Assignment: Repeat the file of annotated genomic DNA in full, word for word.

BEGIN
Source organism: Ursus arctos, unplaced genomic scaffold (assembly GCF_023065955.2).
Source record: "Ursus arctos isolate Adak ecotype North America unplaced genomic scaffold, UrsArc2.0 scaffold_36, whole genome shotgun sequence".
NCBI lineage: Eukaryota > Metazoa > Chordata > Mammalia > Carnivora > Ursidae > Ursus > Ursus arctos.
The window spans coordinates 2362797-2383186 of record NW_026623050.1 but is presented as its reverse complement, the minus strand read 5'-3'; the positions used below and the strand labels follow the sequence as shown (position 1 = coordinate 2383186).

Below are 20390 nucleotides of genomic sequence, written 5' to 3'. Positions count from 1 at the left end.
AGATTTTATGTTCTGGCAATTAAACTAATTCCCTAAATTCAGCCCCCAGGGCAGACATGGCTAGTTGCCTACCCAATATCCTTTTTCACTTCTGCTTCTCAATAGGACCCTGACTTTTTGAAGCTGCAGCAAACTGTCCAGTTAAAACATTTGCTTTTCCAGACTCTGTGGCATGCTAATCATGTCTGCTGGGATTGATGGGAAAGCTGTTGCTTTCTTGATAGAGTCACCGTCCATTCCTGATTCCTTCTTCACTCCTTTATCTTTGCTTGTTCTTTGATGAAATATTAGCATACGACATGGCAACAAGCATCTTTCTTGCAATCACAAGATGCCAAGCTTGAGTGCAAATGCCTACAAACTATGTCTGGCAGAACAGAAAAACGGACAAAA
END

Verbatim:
Source organism: Ursus arctos, unplaced genomic scaffold (assembly GCF_023065955.2).
Source record: "Ursus arctos isolate Adak ecotype North America unplaced genomic scaffold, UrsArc2.0 scaffold_36, whole genome shotgun sequence".
NCBI lineage: Eukaryota > Metazoa > Chordata > Mammalia > Carnivora > Ursidae > Ursus > Ursus arctos.
The window spans coordinates 2362797-2383186 of record NW_026623050.1 but is presented as its reverse complement, the minus strand read 5'-3'; the positions used below and the strand labels follow the sequence as shown (position 1 = coordinate 2383186).

Below are 20390 nucleotides of genomic sequence, written 5' to 3'. Positions count from 1 at the left end.
AGATTTTATGTTCTGGCAATTAAACTAATTCCCTAAATTCAGCCCCCAGGGCAGACATGGCTAGTTGCCTACCCAATATCCTTTTTCACTTCTGCTTCTCAATAGGACCCTGACTTTTTGAAGCTGCAGCAAACTGTCCAGTTAAAACATTTGCTTTTCCAGACTCTGTGGCATGCTAATCATGTCTGCTGGGATTGATGGGAAAGCTGTTGCTTTCTTGATAGAGTCACCGTCCATTCCTGATTCCTTCTTCACTCCTTTATCTTTGCTTGTTCTTTGATGAAATATTAGCATACGACATGGCAACAAGCATCTTTCTTGCAATCACAAGATGCCAAGCTTGAGTGCAAATGCCTACAAACTATGTCTGGCAGAACAGAAAAACGGACAAAA